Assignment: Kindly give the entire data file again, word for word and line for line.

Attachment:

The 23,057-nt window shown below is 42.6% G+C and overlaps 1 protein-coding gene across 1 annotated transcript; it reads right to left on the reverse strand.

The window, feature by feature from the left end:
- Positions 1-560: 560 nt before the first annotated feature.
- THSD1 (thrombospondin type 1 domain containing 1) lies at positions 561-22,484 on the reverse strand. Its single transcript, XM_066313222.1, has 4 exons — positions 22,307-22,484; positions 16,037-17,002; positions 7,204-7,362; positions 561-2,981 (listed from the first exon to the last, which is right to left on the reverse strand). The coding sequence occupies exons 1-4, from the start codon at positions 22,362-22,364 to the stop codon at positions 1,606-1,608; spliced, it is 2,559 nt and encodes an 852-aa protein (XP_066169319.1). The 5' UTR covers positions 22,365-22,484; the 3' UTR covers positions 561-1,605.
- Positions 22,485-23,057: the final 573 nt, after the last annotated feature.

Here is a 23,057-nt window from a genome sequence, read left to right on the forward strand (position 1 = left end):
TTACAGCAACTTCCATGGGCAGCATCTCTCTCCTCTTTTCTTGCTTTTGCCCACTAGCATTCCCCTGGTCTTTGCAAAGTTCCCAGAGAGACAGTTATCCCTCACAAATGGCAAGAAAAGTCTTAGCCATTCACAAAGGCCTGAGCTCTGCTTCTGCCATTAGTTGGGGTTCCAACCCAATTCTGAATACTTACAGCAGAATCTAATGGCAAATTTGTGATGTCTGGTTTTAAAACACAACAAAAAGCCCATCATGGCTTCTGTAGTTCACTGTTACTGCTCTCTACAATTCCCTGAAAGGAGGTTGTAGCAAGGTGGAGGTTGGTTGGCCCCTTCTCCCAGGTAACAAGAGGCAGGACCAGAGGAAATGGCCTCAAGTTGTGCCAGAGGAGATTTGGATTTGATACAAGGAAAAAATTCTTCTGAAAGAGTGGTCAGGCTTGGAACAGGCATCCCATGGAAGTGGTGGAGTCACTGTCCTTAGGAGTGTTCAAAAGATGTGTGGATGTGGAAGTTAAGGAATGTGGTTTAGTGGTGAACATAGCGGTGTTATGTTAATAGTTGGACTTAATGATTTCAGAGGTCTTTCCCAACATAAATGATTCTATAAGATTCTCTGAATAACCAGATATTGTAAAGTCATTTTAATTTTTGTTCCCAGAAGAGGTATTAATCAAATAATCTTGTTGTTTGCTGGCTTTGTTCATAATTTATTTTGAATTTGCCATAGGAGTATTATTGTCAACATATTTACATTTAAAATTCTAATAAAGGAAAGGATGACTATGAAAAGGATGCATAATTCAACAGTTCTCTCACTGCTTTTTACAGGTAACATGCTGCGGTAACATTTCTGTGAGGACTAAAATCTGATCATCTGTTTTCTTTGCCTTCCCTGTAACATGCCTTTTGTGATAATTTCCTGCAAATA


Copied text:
The 23,057-nt window shown below is 42.6% G+C and overlaps 1 protein-coding gene across 1 annotated transcript; it reads right to left on the reverse strand.

The window, feature by feature from the left end:
- Positions 1-560: 560 nt before the first annotated feature.
- THSD1 (thrombospondin type 1 domain containing 1) lies at positions 561-22,484 on the reverse strand. Its single transcript, XM_066313222.1, has 4 exons — positions 22,307-22,484; positions 16,037-17,002; positions 7,204-7,362; positions 561-2,981 (listed from the first exon to the last, which is right to left on the reverse strand). The coding sequence occupies exons 1-4, from the start codon at positions 22,362-22,364 to the stop codon at positions 1,606-1,608; spliced, it is 2,559 nt and encodes an 852-aa protein (XP_066169319.1). The 5' UTR covers positions 22,365-22,484; the 3' UTR covers positions 561-1,605.
- Positions 22,485-23,057: the final 573 nt, after the last annotated feature.

Here is a 23,057-nt window from a genome sequence, read left to right on the forward strand (position 1 = left end):
TTACAGCAACTTCCATGGGCAGCATCTCTCTCCTCTTTTCTTGCTTTTGCCCACTAGCATTCCCCTGGTCTTTGCAAAGTTCCCAGAGAGACAGTTATCCCTCACAAATGGCAAGAAAAGTCTTAGCCATTCACAAAGGCCTGAGCTCTGCTTCTGCCATTAGTTGGGGTTCCAACCCAATTCTGAATACTTACAGCAGAATCTAATGGCAAATTTGTGATGTCTGGTTTTAAAACACAACAAAAAGCCCATCATGGCTTCTGTAGTTCACTGTTACTGCTCTCTACAATTCCCTGAAAGGAGGTTGTAGCAAGGTGGAGGTTGGTTGGCCCCTTCTCCCAGGTAACAAGAGGCAGGACCAGAGGAAATGGCCTCAAGTTGTGCCAGAGGAGATTTGGATTTGATACAAGGAAAAAATTCTTCTGAAAGAGTGGTCAGGCTTGGAACAGGCATCCCATGGAAGTGGTGGAGTCACTGTCCTTAGGAGTGTTCAAAAGATGTGTGGATGTGGAAGTTAAGGAATGTGGTTTAGTGGTGAACATAGCGGTGTTATGTTAATAGTTGGACTTAATGATTTCAGAGGTCTTTCCCAACATAAATGATTCTATAAGATTCTCTGAATAACCAGATATTGTAAAGTCATTTTAATTTTTGTTCCCAGAAGAGGTATTAATCAAATAATCTTGTTGTTTGCTGGCTTTGTTCATAATTTATTTTGAATTTGCCATAGGAGTATTATTGTCAACATATTTACATTTAAAATTCTAATAAAGGAAAGGATGACTATGAAAAGGATGCATAATTCAACAGTTCTCTCACTGCTTTTTACAGGTAACATGCTGCGGTAACATTTCTGTGAGGACTAAAATCTGATCATCTGTTTTCTTTGCCTTCCCTGTAACATGCCTTTTGTGATAATTTCCTGCAAATA